Column

Raiders and Broncos among NFL teams trying to bounce back in Week 4

Great rivalries. Terrible moods.

Two of the best NFL games in Week 4 — Pittsburgh at Baltimore, and Oakland at Denver — are marquee divisional matchups featuring four teams coming off upset road losses, Sunday stumbles ranging from mildly surprising to shocking.

The Ravens, who were favored by four points in London, were stomped by Jacksonville, 44-7. That 37-point spread is tied for the most lopsided loss in club history.

Pittsburgh, favored by seven at Chicago, was stunned by the 0-2 Bears in overtime, 23-17. Historically, the Steelers have been lousy in the Windy City, with a record of 1-13 there.

The Broncos, favored by three at Buffalo, contained LeSean McCoy yet still lost to Buffalo, 26-16. The visitors Sunday bore no resemblance to the Denver team that crushed Dallas by 25 points the week before.

Oakland, which was favored by three at Washington on Sunday night and could have made an argument for being the NFL’s best team, was utterly embarrassed by the Redskins, 27-10. Washington forced three turnovers and held Oakland to seven first downs and 128 yards of offense.

Asked Monday about the plane ride home, Raiders coach Jack Del Rio said: “It was quiet. I think we all understand what occurred and we understand that there’s a challenge coming up this week. … There’s no time to sit around and dwell on it. We’ll own up to it, we’ll make our corrections and then go forward.”

With three of its four teams losing Sunday, the AFC West’s burgeoning reputation as the best division in football absorbed a big hit. But Raiders-Broncos remains a must-see game, and a critical one for a pair of teams chasing the undefeated Kanas City Chiefs.

“Not just being the Raiders, but being a divisional opponent, and having a chance to go 2-0 in the division,” Broncos coach Vance Joseph said when asked about the magnitude of the game. “Having them at home, that’s always a huge deal.”

With the first quarter of the season drawing to a close, assuming these games don’t end in a tie, two teams will step up and the other two will have more reason to wring their hands.

World travelers

The Jaguars are all over the map, and not just because they’ve played on two continents. They’ve won by 22, lost by 21, and won by 37. They’re on the road again this week, at the New York Jets, and are favored as the visiting team for the first time in six years.

The last time the Jaguars were favored on the road was 2011, when they played at the Peyton Manning-less Indianapolis Colts. Just like almost everybody else on the schedule, they beat the Colts, who finished 2-14.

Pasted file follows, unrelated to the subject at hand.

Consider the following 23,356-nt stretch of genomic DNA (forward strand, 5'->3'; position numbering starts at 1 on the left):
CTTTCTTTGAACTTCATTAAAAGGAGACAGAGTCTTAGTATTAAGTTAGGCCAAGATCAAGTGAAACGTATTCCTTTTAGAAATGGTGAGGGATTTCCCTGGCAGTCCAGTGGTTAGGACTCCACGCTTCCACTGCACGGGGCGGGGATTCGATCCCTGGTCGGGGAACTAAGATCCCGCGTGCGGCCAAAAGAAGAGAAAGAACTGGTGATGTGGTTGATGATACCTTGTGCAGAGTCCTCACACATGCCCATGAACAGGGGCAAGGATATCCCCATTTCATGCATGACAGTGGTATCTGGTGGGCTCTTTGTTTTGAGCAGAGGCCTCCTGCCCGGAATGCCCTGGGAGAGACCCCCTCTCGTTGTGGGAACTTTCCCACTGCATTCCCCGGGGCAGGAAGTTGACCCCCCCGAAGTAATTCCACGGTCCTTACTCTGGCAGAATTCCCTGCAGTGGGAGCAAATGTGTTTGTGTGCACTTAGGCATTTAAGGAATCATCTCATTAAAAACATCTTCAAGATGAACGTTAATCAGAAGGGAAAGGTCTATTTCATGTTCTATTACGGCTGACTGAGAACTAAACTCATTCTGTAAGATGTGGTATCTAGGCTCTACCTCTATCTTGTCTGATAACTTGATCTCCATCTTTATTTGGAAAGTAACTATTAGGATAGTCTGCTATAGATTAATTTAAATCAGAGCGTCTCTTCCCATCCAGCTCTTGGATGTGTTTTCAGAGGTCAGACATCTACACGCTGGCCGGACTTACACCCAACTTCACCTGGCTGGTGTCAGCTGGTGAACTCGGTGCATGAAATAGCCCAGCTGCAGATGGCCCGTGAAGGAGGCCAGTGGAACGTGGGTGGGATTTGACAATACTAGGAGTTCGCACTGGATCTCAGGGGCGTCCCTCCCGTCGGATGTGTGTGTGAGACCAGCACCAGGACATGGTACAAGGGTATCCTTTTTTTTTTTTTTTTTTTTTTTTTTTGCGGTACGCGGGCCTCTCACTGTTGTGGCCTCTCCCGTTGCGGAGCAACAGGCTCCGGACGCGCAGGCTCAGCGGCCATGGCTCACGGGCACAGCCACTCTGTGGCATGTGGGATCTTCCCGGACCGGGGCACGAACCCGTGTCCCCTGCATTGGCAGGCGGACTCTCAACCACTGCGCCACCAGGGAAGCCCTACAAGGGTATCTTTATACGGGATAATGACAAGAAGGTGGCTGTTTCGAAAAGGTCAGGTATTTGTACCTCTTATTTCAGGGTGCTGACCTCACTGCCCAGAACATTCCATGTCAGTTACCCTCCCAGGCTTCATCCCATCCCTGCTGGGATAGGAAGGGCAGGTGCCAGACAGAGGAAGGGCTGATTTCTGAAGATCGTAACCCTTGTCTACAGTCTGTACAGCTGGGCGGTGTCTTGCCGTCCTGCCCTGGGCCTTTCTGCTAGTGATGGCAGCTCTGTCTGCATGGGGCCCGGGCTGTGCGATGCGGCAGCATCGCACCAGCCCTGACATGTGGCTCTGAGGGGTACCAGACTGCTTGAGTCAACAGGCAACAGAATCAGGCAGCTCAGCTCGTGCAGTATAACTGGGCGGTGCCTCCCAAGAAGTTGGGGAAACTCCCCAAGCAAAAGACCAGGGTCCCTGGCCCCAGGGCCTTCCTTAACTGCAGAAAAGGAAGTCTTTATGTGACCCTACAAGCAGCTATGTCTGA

Putting the O in Ohio

Cincinnati plays at Cleveland, with both teams narrowly losing Sunday to drop to 0-3. While it isn’t shocking that the Browns are off to such a slow start, it is surprising that the Bengals have struggled so mightily.

Remember, Cincinnati hasn’t won a playoff game since 1990. And so far it doesn’t look like the Bengals will snap that streak of futility. The last team to lose its first three games yet still make the playoffs was Buffalo in 1998.

Rodgers that

When Chicago plays at Green Bay on Thursday night, it will be the 12th consecutive year those NFC North rivals have met in a prime-time game. Lately, Green Bay has done a good job of holding serve in that series, winning seven of the past nine at Lambeau Field. The Aaron Rodgers-led Packers, who swept their series with Chicago last season, opened as seven-point favorites.

Bag the jet lag

New Orleans and Miami are playing in London on Sunday. The Saints are the first of this season’s across-the-pond teams to set up shop to prepare there all week. That’s what they did in 2008, when they beat the San Diego Chargers in London, so why fiddle with the formula?

The son also rises

Even though Del Rio’s Raiders lost, the coach had some reason to smile this weekend.

His son, Luke Del Rio, regained the starting quarterback job at Florida after coming off the bench Saturday to lead the No. 21 Gators to a victory over Kentucky. Del Rio was 5-1 as a starter last fall until a shoulder injury cut short his season.

“It wasn’t all bad this weekend, just not good for the Raiders,” the Raiders coach said. “I was happy for him. He’s done a great job of staying prepared and being a great teammate down there. I’m really proud of the character that he’s shown. Then he gets in there in a big moment and has poise and leads the team, so I was really proud of him.”

sam.farmer@latimes.com

Follow Sam Farmer on Twitter @LATimesfarmer

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